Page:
Russell Square

Russell Square station first opened its doors on 15th December 1906 on the Great Northern, Piccadilly and Brompton Railway.  At platform level, it retains its original tiling. When the GNPBR opened, each station was given its own unique tile colour and patterning.

Unlike the major Central London Piccadilly Line stations, Russell Square has not seen its lifts replaced by escalators. On our visit to the station, one of these lifts was being repaired and so there were queues for the two operational lifts. There is a staircase to street level but the TfL posters warn passengers that it is the equivalent to a 15-storey building and to only use them in an emergency!

At street level, the station offers a fine example of the typical Leslie Green design. Old style Underground signage can also be found beneath two of the arches, as well as traditional street lamps. Russell Square Station is also associated with the tragedy of the 7/7 bombings, with 26 people killed on a train travelling between Kings Cross and the station. There is a memorial to the victims within the ticket hall area.

The Pub: The Lamb, 94 Lamb’s Conduit Street, WC1

To reach The Lamb, head along Bernard Street, turning down onto Grenville Street to reach Guildford Street. From there, head west until you reach Guildford Place which leads you to Lamb’s Conduit Street where you will find the pub.

The Lamb marks a welcome return to a Youngs pub for me on the crawl, its been too long!  It is a grade II listed building which first opened in 1729. The green tiled exterior gives you a hint of the historic nature of the pub, with the frosted glass with the lamb in the centre another nice touch. I particularly liked the old style street light that is hanging adjacent to the pub’s sign.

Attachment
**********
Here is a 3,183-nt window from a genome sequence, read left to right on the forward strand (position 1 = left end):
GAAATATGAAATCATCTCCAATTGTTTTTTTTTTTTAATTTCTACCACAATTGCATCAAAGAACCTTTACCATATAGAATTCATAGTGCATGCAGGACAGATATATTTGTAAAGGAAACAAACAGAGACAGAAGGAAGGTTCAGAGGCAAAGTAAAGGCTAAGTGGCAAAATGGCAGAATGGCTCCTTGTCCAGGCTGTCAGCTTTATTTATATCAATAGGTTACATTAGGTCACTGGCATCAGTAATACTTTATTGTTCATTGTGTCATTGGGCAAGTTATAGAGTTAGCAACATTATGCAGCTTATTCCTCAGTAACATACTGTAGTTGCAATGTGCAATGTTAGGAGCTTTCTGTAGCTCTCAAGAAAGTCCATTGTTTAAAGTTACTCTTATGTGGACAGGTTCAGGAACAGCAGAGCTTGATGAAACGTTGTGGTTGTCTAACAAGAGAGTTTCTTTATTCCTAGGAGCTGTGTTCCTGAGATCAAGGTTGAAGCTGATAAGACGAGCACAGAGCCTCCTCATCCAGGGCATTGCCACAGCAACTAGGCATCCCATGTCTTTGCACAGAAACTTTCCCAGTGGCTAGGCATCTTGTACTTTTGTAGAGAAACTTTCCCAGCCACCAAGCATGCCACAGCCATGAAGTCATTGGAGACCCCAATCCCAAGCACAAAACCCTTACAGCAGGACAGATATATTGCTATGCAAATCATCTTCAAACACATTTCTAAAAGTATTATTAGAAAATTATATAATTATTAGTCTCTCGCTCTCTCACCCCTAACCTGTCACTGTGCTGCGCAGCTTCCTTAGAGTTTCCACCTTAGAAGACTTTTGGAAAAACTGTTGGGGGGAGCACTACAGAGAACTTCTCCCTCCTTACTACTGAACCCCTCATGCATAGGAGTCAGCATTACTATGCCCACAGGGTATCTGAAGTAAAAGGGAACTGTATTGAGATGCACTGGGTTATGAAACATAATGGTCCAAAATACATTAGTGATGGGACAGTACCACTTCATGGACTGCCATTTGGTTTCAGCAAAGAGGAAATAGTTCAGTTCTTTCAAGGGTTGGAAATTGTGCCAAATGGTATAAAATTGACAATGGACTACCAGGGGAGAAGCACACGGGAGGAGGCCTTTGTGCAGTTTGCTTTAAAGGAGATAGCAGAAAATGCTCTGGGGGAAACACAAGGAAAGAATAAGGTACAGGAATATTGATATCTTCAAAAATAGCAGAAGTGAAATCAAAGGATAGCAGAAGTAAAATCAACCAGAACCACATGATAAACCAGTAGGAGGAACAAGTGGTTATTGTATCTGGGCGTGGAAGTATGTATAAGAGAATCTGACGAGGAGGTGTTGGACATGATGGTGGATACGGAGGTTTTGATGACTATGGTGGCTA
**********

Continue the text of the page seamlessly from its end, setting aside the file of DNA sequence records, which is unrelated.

The interior is also suitably traditional with the old wooden bar in the centre of the main room. Some ‘Snob screens’ still remain at the bar, which would have allowed the class conscious Victorians to shield themselves from the bar staff. The walls are decorated old pictures of the local area alongside photographs of music hall stars who performed at the nearby and long since demolished Holborn Empire.  The green leather backed seats and old style lamps help to create a warm, cosy atmosphere. Another item of interest in the pub comes in the shape of a Polyphon, the gramophones predecessor. For a small donation to charity, you can hear it in action!

As a Youngs pub, the Lamb obviously has a solid selection of ales, with Adnams Southwolds, Directors Bitter and London Fields Brewery alongside the obvious Youngs Best and Special. The menu is proper pub grub with bangers and mash, gammon steak, ‘the Lamb Burger’ and steak and ale pie all jumping out at me.

As an added bonus, there is a small but perfectly formed patio garden at the back of the pub – a rarity in Central London. The Lamb is a charming pub in the heart of Bloomsbury and is most definitely worth a visit!

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